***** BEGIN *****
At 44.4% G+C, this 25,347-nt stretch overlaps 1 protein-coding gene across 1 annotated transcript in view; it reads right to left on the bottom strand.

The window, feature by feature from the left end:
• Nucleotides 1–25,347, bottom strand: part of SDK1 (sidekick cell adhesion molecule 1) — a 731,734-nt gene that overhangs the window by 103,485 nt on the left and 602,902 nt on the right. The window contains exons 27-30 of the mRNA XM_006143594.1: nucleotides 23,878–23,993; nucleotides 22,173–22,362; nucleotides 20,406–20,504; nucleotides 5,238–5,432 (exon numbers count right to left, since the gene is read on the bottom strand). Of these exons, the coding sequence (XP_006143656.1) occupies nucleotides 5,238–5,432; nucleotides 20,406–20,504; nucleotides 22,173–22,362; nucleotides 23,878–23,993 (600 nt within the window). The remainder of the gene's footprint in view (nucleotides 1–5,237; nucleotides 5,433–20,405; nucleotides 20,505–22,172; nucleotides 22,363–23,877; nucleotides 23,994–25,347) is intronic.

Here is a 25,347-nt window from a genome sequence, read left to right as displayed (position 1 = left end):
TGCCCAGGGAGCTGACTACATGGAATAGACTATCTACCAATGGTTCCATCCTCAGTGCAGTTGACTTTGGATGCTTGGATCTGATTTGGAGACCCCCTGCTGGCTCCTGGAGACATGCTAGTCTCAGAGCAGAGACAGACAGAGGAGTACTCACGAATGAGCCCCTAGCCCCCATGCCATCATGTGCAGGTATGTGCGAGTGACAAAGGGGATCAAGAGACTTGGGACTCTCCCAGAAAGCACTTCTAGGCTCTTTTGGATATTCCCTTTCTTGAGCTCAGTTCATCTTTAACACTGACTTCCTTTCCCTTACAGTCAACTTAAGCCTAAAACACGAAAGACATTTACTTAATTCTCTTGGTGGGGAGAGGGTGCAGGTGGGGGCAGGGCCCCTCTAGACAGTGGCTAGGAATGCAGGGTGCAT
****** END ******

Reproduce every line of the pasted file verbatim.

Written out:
At 44.4% G+C, this 25,347-nt stretch overlaps 1 protein-coding gene across 1 annotated transcript in view; it reads right to left on the bottom strand.

The window, feature by feature from the left end:
• Nucleotides 1–25,347, bottom strand: part of SDK1 (sidekick cell adhesion molecule 1) — a 731,734-nt gene that overhangs the window by 103,485 nt on the left and 602,902 nt on the right. The window contains exons 27-30 of the mRNA XM_006143594.1: nucleotides 23,878–23,993; nucleotides 22,173–22,362; nucleotides 20,406–20,504; nucleotides 5,238–5,432 (exon numbers count right to left, since the gene is read on the bottom strand). Of these exons, the coding sequence (XP_006143656.1) occupies nucleotides 5,238–5,432; nucleotides 20,406–20,504; nucleotides 22,173–22,362; nucleotides 23,878–23,993 (600 nt within the window). The remainder of the gene's footprint in view (nucleotides 1–5,237; nucleotides 5,433–20,405; nucleotides 20,505–22,172; nucleotides 22,363–23,877; nucleotides 23,994–25,347) is intronic.

Here is a 25,347-nt window from a genome sequence, read left to right as displayed (position 1 = left end):
TGCCCAGGGAGCTGACTACATGGAATAGACTATCTACCAATGGTTCCATCCTCAGTGCAGTTGACTTTGGATGCTTGGATCTGATTTGGAGACCCCCTGCTGGCTCCTGGAGACATGCTAGTCTCAGAGCAGAGACAGACAGAGGAGTACTCACGAATGAGCCCCTAGCCCCCATGCCATCATGTGCAGGTATGTGCGAGTGACAAAGGGGATCAAGAGACTTGGGACTCTCCCAGAAAGCACTTCTAGGCTCTTTTGGATATTCCCTTTCTTGAGCTCAGTTCATCTTTAACACTGACTTCCTTTCCCTTACAGTCAACTTAAGCCTAAAACACGAAAGACATTTACTTAATTCTCTTGGTGGGGAGAGGGTGCAGGTGGGGGCAGGGCCCCTCTAGACAGTGGCTAGGAATGCAGGGTGCAT